It was when Ireland was virtually bankrupt in 2010 during the inglorious Cowen years, with the IMF knocking on our door, that the pair of ex-plasterers quietly turned their attention to their home country again.

Read More: The Comers' Midas touch

"In some cases prices had suffered a 70-90pc drop," says Luke. "So, it wasn't a hard decision for us to buy in Ireland. We had good cash reserves."

Since 2010, the Comers have embarked on one of the biggest property spending sprees in Irish history, snapping up vast land banks, hotels, country mansions and ghost estates at knockdown prices from Dublin across to Galway.

They have just bought the 400-acre Courtown Demesne near Kilcock, Co Kildare - once the playground of film stars. Luke says he hopes to build 1,000 houses there. Another site near Dublin Airport has space for 3,000 homes and a science park. If his airport project gets off the ground, it will be Dublin's newest suburb.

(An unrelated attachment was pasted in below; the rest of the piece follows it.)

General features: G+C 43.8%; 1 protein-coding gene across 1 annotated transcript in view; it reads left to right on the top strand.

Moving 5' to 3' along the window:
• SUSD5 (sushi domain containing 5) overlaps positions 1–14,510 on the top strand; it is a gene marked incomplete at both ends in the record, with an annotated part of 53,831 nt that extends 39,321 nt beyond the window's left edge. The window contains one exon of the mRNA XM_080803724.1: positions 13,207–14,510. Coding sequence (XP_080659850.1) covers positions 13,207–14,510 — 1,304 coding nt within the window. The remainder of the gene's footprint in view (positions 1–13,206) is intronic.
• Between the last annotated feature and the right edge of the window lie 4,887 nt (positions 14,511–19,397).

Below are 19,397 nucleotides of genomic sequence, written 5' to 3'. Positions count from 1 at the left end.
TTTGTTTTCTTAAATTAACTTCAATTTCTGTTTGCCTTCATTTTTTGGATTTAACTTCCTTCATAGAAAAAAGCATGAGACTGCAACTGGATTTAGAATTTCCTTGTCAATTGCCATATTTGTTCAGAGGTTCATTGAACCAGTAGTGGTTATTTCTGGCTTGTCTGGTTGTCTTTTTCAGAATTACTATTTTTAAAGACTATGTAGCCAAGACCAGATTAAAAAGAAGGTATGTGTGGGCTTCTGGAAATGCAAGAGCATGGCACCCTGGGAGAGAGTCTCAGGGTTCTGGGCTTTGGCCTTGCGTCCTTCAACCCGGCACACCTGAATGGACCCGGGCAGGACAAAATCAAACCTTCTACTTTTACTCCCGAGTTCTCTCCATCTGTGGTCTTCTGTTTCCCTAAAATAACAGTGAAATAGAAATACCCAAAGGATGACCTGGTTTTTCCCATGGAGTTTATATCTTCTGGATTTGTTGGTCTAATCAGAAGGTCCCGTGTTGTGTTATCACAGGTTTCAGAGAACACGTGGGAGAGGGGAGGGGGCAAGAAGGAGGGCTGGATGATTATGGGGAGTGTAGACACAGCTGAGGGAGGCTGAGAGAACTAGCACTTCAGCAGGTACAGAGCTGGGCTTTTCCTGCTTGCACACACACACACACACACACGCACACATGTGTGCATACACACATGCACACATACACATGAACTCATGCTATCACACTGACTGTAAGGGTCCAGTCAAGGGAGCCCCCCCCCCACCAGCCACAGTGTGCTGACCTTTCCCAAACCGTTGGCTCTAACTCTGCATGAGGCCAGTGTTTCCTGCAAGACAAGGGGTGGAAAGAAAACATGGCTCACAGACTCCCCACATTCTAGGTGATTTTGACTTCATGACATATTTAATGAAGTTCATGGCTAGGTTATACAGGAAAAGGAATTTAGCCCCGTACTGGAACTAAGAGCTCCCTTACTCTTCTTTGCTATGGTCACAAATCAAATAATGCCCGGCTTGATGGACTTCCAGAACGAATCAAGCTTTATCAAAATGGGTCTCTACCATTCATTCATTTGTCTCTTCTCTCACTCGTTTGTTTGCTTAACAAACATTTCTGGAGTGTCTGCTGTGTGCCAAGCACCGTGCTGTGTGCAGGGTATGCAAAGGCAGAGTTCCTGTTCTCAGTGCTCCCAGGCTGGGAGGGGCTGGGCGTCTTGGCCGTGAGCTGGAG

The Comers' burgeoning Irish property empire includes the former UCD Veterinary College site in Dublin 4, originally bought for development in the Celtic Tiger era of irrational exuberance for €171m in 2005. The Comers bought it in 2013 for €22.5m.

Luke recalls how he was trying to fix the deal over the phone while he was on a Ryanair plane as the aircraft was about to take off. He was told by the air stewardess as he finalised the deal: "If you don't get off that phone you can get off the flight."